Monday, January 11, 2010

An open letter to Kidrobot... by Jeremy Brautman

Dear Kidrobot,

It's been a while since we've spoken. How've you been? Not so great? Yeah, I know. A lot of us have been wondering basically what the hell happened to you since we met.

In January 2004, Wired ran an article called "The New Cubicle Commandos" that really resonated with me. You were mentioned in the story, which led me to visit you on Haight Street in San Francisco. Six years ago, the tiny Kidrobot shop was a cool place to go. Back then, you sold Qees, and I'd pick them up regularly. You had these glass cases in the middle of the shop, and the contents were like a mini museum. I chatted with Frank Kozik as he signed his first range of Labbits that year. He was grouchy. It was cramped. But it felt like something was happening. Something interesting...

I went to Kidrobot just once in 2009 as a favor for a friend. As I stood in line, catching whiffs of piss and patchouli, I felt embarrassed and out of place. I found one adult among the queue of kids, and he turned out to be a cool guy named Nate. He cracked me up with a comment about how he'd given away an all-over print Kidrobot shirt to a newly stylin' homeless dude. We were processed through an assembly line to meet the artist. Afterward, I told my friend, "You owe me."

How did this happen to you, Kidrobot? When did you become a punchline and a punching bag? If toy collecting was punk rock, you were Good Charlotte. On one particular forum, "Dunny" became a filtered swear word.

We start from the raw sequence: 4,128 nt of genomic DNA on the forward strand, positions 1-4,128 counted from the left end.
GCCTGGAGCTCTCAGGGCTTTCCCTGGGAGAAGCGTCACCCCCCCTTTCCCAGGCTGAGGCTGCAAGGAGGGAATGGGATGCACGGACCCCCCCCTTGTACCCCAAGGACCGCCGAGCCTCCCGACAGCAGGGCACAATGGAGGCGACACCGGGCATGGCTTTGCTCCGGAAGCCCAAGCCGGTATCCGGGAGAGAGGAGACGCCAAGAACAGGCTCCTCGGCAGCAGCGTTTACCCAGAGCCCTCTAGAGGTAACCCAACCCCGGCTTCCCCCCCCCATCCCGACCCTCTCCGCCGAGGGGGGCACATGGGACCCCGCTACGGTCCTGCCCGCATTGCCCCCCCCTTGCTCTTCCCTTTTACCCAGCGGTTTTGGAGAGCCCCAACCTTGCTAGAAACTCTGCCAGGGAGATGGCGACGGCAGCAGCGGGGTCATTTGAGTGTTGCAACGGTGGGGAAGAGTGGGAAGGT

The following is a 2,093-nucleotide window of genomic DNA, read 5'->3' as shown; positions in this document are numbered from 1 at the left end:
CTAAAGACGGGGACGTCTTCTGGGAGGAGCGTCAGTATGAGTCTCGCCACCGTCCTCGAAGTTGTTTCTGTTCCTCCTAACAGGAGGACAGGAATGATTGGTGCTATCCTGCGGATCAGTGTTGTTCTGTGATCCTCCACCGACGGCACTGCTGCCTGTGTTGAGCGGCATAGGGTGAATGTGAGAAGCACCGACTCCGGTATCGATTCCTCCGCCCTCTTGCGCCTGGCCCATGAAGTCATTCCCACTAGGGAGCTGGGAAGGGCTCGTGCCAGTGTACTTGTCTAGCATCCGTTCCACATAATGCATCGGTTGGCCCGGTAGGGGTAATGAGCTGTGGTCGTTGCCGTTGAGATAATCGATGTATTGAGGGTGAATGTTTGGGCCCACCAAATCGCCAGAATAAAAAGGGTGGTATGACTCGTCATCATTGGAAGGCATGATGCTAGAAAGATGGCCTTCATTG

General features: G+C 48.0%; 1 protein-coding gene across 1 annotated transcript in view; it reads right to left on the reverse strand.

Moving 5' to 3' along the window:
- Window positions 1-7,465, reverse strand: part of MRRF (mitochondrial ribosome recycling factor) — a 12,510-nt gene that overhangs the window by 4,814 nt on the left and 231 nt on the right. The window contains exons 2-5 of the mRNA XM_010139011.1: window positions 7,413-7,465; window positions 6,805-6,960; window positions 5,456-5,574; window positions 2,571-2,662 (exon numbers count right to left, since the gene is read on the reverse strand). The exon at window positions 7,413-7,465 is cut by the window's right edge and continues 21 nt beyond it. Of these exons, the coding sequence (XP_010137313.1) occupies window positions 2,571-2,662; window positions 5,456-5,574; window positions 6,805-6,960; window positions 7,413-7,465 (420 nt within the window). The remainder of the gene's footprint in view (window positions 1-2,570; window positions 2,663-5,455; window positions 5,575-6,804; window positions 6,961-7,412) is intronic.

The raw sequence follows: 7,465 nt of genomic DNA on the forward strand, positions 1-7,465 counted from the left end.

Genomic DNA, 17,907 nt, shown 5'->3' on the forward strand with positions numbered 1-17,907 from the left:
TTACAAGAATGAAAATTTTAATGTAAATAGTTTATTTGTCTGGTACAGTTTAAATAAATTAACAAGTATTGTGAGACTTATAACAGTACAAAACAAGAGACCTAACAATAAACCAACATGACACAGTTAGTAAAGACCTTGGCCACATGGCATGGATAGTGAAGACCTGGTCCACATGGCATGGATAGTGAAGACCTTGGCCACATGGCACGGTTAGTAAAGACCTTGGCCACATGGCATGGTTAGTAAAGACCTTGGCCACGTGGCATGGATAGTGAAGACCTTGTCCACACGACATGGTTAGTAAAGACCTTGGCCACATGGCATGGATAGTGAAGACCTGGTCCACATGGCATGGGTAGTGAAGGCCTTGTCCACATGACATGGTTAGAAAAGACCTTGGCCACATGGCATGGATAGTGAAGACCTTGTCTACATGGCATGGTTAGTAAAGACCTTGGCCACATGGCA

I guess our paths diverged in 2007 with Sketbots, and by 2008's Zoomies, we had gone our separate ways. Your toys--and there were a ton of them--looked like kids' toys with designer toy price tags. It wasn't until later that I learned you had been making these toys for children. Happy Meal toys effectively replaced Cubicle Commandos. But you didn't communicate this new direction to your fans. We all just assumed you had gone soft and were making crappy, commercial "collectible" toys.

You had an interesting 2008. There were high-end handbags and questionable clothing and overpriced jewelry. Though I could never help you with Peecols or your terrible case ratios, I did my best to defend the other stuff. I even proposed to my girlfriend with one of your Kozik rings. At the start of 2009, you were riding high with a Cartoon Network makeover, endorsements from Rosie O'Donnell and Martha Stewart and rumors of new stores. But things were already slipping. A warehouse error (where a fan received an entire case of Huck Gee AP's GTs worth enough to buy a car) was mishandled into a nice-sized scandal. Fans were threatened and banned from your forums; entire threads were summarily deleted. There was a growing sense that insidious maneuvers were being made behind-the-scenes by people who didn't know what they were